You know what they say: some things in life are bad. They can really make you mad. Other things just make you swear and curse. When you're chewing on life's gristle, don't grumble; give a whistle, and this'll help things turn out for the best. And...

Denis Loubet is a graphic artist and co-host on the Atheist Community of Austin’s Non-Prophets podcast. This is from a recent comment of his on Pharyngula:

One question I like to ask Christians that makes them wriggle is this: If you could go back in time and successfully rescue Jesus from the crucifixion, would you do it?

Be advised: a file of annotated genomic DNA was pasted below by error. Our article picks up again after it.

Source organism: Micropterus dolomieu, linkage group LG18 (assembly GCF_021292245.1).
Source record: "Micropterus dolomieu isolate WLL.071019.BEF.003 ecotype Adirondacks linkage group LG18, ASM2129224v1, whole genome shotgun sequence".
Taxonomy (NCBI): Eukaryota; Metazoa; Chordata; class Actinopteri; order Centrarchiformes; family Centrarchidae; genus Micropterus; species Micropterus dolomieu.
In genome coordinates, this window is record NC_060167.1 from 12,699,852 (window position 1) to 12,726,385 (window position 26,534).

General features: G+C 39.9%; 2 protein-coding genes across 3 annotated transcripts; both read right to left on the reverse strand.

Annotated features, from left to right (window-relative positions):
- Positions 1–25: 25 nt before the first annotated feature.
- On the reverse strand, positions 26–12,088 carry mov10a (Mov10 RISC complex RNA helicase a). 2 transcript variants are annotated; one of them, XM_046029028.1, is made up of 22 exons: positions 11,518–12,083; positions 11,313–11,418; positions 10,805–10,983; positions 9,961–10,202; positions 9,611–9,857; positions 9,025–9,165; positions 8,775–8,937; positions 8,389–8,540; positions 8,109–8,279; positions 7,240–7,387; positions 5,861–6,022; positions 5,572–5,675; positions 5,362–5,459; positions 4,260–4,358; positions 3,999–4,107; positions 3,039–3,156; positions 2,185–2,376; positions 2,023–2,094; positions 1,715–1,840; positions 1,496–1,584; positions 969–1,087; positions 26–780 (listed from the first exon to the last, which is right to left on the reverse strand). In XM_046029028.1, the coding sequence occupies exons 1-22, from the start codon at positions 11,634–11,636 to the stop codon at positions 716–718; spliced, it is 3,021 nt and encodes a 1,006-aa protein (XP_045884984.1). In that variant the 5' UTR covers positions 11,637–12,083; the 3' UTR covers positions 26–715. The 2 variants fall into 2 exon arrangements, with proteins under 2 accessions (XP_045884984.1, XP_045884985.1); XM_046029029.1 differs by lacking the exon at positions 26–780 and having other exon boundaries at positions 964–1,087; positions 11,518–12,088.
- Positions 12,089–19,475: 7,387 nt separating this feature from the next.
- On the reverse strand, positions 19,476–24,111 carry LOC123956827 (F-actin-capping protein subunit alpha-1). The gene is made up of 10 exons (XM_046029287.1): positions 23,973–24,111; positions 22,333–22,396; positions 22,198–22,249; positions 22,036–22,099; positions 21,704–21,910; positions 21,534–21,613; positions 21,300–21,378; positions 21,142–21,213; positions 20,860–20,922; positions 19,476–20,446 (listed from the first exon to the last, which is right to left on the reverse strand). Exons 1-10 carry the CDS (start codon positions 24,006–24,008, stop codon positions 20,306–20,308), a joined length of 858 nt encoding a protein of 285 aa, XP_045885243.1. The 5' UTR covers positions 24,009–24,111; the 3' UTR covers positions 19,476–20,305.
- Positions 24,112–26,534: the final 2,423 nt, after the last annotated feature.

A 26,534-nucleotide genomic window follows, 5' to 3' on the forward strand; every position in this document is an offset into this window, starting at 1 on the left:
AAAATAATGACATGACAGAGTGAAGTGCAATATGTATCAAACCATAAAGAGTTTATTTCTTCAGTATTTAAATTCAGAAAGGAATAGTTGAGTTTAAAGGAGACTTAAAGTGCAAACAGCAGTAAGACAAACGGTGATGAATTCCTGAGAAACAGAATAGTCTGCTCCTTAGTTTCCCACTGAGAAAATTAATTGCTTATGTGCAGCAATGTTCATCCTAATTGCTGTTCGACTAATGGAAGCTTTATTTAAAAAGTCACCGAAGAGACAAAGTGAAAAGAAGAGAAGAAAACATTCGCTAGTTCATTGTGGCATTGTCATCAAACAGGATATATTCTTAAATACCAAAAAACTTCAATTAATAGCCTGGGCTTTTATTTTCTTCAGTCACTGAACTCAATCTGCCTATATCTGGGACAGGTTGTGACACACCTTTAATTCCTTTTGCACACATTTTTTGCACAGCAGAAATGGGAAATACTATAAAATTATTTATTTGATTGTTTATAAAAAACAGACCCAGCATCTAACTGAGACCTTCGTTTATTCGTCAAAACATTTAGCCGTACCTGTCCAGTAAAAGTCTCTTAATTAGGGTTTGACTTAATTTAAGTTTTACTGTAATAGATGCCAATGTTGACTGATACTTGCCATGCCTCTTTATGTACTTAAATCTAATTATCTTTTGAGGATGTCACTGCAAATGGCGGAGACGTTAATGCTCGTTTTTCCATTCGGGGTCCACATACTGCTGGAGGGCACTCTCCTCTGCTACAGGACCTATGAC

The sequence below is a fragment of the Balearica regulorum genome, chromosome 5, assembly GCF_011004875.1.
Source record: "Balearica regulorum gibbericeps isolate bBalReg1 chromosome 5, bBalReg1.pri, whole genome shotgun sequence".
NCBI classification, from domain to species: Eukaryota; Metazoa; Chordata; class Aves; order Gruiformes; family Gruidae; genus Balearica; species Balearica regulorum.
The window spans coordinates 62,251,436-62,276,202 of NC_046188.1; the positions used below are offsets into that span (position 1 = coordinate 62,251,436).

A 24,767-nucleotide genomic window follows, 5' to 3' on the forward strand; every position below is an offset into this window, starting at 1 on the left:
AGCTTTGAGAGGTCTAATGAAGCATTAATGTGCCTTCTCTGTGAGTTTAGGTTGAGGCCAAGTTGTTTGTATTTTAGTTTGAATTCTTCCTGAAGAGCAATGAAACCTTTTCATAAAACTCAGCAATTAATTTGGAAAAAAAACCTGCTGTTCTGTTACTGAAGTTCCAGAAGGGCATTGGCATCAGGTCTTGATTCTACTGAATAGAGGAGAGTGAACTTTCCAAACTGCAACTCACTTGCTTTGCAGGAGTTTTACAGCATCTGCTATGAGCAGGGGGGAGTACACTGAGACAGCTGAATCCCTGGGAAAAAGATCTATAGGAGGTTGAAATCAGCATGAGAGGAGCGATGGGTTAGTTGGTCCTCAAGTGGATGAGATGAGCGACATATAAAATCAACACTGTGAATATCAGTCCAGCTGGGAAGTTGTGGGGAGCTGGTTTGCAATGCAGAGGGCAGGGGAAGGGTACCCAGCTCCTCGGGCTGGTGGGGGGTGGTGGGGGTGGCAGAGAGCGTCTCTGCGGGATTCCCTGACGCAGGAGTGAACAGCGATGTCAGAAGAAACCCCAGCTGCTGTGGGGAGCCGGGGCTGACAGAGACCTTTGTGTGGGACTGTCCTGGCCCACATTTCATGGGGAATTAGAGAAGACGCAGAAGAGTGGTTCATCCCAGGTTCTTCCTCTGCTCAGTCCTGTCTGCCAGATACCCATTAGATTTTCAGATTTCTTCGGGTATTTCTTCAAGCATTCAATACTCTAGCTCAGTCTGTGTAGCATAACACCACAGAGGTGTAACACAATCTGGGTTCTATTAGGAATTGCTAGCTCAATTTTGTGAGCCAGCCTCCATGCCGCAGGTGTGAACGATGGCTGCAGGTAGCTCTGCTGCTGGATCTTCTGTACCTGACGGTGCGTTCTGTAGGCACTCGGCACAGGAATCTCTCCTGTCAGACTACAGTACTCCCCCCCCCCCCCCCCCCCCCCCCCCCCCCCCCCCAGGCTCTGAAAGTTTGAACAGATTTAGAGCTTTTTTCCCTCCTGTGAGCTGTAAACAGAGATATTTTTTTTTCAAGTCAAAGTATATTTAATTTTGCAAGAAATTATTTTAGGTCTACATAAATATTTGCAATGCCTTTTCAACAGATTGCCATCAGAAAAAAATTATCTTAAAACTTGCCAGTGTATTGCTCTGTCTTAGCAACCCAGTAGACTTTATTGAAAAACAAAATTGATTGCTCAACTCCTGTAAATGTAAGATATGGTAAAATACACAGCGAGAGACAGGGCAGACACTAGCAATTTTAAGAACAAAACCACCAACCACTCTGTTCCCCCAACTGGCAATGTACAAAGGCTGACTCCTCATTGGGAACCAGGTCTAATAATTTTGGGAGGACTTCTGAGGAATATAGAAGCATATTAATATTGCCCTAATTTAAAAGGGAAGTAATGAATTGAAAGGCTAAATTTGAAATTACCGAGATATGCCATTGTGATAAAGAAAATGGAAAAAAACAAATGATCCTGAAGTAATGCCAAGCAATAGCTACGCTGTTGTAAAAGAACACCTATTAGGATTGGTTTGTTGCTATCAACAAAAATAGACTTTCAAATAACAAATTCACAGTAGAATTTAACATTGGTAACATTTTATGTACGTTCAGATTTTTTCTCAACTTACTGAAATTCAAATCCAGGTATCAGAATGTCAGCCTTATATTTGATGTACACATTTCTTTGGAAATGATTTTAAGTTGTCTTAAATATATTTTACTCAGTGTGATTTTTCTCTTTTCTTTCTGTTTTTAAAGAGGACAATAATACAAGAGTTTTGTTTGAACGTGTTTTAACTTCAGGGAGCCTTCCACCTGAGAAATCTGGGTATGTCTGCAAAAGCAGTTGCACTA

I have yet to hear a Christian utter a yes that wasn’t then qualified into a no.

Me, I’d rescue the poor bastard in a heartbeat. Christians have no morals.

Can you hear it pumping on your iPod continues . . .

13 08 2008

More additions to my list of iTunes subscriptions. The tough part is that ever since my iPod Shuffle started to malfunction, becoming reduced in the process to a glorified thumb-drive, I have to trawl through Windows Explorer and add each episode of the podcasts I listen to individually to my girlfriend’s non iPod mp3 player. Baby Jesus gets his revenge!